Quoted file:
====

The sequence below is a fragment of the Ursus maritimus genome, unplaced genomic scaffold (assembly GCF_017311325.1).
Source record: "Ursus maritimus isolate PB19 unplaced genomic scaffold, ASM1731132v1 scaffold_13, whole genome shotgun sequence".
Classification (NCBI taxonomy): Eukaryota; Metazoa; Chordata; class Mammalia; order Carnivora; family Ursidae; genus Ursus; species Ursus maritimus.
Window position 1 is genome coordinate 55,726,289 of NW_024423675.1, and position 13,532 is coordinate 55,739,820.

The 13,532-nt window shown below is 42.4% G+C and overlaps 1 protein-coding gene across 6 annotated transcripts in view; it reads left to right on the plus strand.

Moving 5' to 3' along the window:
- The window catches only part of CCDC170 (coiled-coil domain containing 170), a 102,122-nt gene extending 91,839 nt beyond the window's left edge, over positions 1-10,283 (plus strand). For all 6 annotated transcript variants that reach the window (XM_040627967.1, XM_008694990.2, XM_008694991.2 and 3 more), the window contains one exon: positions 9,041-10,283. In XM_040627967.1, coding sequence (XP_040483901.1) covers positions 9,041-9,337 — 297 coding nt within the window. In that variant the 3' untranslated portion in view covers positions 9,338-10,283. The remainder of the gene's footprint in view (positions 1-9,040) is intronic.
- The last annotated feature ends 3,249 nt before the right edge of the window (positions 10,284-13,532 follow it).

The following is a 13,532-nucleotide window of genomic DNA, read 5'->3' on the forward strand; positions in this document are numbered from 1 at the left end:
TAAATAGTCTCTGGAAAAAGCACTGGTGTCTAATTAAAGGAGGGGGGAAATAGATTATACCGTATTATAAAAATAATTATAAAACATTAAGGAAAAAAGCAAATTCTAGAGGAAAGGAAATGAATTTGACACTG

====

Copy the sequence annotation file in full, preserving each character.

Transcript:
The sequence below is a fragment of the Ursus maritimus genome, unplaced genomic scaffold (assembly GCF_017311325.1).
Source record: "Ursus maritimus isolate PB19 unplaced genomic scaffold, ASM1731132v1 scaffold_13, whole genome shotgun sequence".
Classification (NCBI taxonomy): Eukaryota; Metazoa; Chordata; class Mammalia; order Carnivora; family Ursidae; genus Ursus; species Ursus maritimus.
Window position 1 is genome coordinate 55,726,289 of NW_024423675.1, and position 13,532 is coordinate 55,739,820.

The 13,532-nt window shown below is 42.4% G+C and overlaps 1 protein-coding gene across 6 annotated transcripts in view; it reads left to right on the plus strand.

Moving 5' to 3' along the window:
- The window catches only part of CCDC170 (coiled-coil domain containing 170), a 102,122-nt gene extending 91,839 nt beyond the window's left edge, over positions 1-10,283 (plus strand). For all 6 annotated transcript variants that reach the window (XM_040627967.1, XM_008694990.2, XM_008694991.2 and 3 more), the window contains one exon: positions 9,041-10,283. In XM_040627967.1, coding sequence (XP_040483901.1) covers positions 9,041-9,337 — 297 coding nt within the window. In that variant the 3' untranslated portion in view covers positions 9,338-10,283. The remainder of the gene's footprint in view (positions 1-9,040) is intronic.
- The last annotated feature ends 3,249 nt before the right edge of the window (positions 10,284-13,532 follow it).

The following is a 13,532-nucleotide window of genomic DNA, read 5'->3' on the forward strand; positions in this document are numbered from 1 at the left end:
TAAATAGTCTCTGGAAAAAGCACTGGTGTCTAATTAAAGGAGGGGGGAAATAGATTATACCGTATTATAAAAATAATTATAAAACATTAAGGAAAAAAGCAAATTCTAGAGGAAAGGAAATGAATTTGACACTG